Google’s been facing antitrust cases left, right, and center in nearly all its major global markets, and it looks like those legal woes aren’t going away anytime soon. While the search giant’s Indian arm has already been contesting a couple of existing anti-competitive lawsuits (it was even fined $21 million in one of them), a new case alleges similar behavior in the smart TV market and makes some serious accusations about Google abusing its dominance.
Legal battles between companies are destined to either play out in a settlement very quickly as each side comes to terms with the expense and ultimate lose-lose nature of a drawn out fight; or they go barreling down a path that costs everybody in the long run. The rumble between Sonos and Google looked like it may simmer down, but a new lawsuit filed by Sonos this week may push the situation to the boiling point.
If you had told me a year ago that an app primarily used for children to upload videos of themselves doing funny dances would be the center of a political storm, I'm not sure I would have believed you. The Trump administration announced last month that it planned to ban TikTok from the United States unless its ownership was divested, and just before the ban was scheduled to take effect, a judge has blocked the move.
In a response sent to Android Police, US Customs and Border Protection has indicated it does not intend release a shipment containing thousands of OnePlus Buds headphones back to OnePlus. Instead, the agency is doubling down on its decision to seize the offending earphones, saying that they violate Apple's trade dress for its signature AirPods.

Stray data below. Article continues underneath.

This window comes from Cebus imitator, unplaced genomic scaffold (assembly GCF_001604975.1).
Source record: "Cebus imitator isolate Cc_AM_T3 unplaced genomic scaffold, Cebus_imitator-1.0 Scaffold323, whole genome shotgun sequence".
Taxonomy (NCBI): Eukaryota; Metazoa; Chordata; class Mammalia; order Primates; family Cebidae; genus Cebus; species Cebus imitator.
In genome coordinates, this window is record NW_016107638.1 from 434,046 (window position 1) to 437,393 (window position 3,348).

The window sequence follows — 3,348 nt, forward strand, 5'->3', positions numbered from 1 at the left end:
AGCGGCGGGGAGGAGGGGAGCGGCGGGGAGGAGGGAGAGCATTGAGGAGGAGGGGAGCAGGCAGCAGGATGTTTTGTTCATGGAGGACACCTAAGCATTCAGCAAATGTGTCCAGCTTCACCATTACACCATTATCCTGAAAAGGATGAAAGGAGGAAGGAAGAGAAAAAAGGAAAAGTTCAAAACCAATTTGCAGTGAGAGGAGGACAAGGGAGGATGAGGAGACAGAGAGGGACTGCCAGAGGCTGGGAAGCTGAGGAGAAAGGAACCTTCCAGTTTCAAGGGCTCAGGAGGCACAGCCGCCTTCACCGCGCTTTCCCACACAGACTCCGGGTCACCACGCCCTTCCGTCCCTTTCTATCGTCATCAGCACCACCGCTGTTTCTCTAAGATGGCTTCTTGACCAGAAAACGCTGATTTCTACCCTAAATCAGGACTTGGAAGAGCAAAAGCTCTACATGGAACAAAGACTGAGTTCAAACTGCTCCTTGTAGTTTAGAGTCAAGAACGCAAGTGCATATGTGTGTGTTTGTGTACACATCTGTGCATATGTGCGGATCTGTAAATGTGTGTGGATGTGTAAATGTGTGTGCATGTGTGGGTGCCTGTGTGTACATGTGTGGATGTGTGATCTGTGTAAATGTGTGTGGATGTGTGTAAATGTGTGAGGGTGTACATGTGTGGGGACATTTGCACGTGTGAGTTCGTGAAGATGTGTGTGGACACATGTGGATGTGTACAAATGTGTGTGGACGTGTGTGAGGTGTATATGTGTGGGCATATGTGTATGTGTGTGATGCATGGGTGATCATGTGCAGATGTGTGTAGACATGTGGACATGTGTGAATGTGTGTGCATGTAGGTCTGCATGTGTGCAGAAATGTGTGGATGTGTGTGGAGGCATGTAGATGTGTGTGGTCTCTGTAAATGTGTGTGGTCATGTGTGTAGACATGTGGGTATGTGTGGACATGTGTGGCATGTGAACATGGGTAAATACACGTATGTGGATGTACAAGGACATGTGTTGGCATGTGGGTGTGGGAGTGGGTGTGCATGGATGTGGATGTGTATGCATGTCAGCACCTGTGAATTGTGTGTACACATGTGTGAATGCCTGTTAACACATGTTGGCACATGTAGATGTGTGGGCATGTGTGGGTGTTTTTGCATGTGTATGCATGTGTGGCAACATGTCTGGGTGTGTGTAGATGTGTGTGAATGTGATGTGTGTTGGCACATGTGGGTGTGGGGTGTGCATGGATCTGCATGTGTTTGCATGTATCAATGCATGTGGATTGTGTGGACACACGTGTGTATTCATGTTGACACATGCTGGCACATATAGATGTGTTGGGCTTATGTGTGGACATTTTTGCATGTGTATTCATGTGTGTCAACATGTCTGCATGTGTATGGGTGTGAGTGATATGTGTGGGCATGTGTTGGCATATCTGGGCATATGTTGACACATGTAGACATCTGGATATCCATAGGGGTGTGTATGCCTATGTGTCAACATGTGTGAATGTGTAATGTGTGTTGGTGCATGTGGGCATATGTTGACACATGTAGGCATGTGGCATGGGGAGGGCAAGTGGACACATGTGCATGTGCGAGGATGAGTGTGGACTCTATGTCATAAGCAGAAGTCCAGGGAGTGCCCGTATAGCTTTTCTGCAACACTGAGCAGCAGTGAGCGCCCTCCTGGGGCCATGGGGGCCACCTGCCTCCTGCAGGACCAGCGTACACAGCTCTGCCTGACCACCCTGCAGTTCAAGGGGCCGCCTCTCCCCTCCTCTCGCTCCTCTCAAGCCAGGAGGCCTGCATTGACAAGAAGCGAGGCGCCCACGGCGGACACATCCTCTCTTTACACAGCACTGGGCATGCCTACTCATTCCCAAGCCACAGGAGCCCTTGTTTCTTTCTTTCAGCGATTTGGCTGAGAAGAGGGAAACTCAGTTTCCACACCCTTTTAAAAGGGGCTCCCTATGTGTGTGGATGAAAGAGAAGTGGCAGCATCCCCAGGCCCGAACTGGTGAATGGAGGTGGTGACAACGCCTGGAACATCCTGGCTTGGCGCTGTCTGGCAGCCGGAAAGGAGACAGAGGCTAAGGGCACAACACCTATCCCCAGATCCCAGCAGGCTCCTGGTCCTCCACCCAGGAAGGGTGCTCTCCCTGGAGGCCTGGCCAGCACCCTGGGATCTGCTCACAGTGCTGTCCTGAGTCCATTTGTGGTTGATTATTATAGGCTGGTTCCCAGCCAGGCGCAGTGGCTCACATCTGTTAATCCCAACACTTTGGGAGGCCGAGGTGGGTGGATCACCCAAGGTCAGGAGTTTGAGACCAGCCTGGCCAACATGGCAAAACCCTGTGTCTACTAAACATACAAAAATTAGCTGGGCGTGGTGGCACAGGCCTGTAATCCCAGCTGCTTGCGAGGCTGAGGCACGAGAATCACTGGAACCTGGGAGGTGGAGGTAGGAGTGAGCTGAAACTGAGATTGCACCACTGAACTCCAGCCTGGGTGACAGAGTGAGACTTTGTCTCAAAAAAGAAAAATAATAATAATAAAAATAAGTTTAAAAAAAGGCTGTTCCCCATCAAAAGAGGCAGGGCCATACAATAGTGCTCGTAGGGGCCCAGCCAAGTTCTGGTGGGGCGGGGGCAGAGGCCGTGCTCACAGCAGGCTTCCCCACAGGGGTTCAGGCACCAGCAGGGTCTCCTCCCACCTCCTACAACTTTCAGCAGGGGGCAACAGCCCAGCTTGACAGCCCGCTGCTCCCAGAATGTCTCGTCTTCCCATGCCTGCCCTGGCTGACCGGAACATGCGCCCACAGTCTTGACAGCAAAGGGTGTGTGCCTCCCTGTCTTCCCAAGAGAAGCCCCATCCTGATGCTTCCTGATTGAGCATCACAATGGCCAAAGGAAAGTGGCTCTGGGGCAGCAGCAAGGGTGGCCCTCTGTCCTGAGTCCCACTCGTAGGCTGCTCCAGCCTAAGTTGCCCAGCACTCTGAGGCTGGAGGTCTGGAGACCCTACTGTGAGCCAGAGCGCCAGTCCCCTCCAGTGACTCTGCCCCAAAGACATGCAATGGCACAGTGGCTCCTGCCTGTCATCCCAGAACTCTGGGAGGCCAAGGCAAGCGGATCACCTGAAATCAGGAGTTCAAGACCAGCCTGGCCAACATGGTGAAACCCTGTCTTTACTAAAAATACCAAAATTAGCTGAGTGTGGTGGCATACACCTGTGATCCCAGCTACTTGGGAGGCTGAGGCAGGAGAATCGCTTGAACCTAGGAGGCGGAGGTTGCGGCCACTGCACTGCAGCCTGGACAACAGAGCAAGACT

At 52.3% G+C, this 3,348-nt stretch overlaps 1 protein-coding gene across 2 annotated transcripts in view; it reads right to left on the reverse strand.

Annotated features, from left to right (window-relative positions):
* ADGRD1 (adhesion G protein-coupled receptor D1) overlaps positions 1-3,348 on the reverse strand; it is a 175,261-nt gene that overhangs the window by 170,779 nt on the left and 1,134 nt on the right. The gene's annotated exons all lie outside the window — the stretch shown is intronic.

Somewhat notably, Apple's initial filings for trade dress of its headphones were denied by the USPTO, but later successfully registered after that decision was contested. Trade dress, which is a type of trademark that protects the distinctive look and feel of a product (as opposed to a name or logo), is often cited when in seizures of counterfeit goods.
TikTok’s US ban, combined with similar restrictions in India, is seriously affecting the service's ability to reach markets with hundreds of millions of users. As we hear about players like Microsoft or even Oracle showing interest in taking charge of the US side of things, TikTok itself has been gearing up for a fight. Following reports that TikTok was planning to challenge the executive order, the company has now announced its suit against the Trump administration.
Huawei's temporary license to trade with US companies just expired a few days ago following extension after extension, but the Chinese manufacturer is in for even more trouble. The US Department of Commerce and Department of State have announced that they will further restrict access to US technology and add 38 additional Huawei affiliates to the entity list.
Huawei receiving a trade ban from the United States over concerns about spying was one of the most important technology events last year, but its full ramifications have yet to take effect. The U.S. Commerce Department has repeatedly granted companies temporary 90-day licenses to continue selling components to Huawei, which have been renewed time and time again. However, the most recent license has now lapsed, potentially placing the company in further trouble.
The past few months have seen a global crackdown on applications owned by companies based in China, almost entirely due to political backlash at the country, rather than concerns over data privacy. India has now banned over a hundred China-made applications, most notably including TikTok, and now the United States is following suit.
This story was originally published and last updated .
Google may have announced its intention to purchase Fitbit last year, but deals between large corporations like this move slowly. Regulators in both the US and EU have expressed concern about the world's largest ad company gaining access to potentially sensitive health data gathered by Fitbit's wearable devices, and Google's reassurances haven't helped. After an initial review by the European Commission, it has decided to press ahead with an in-depth investigation into the merger that is expected to be completed by December 9.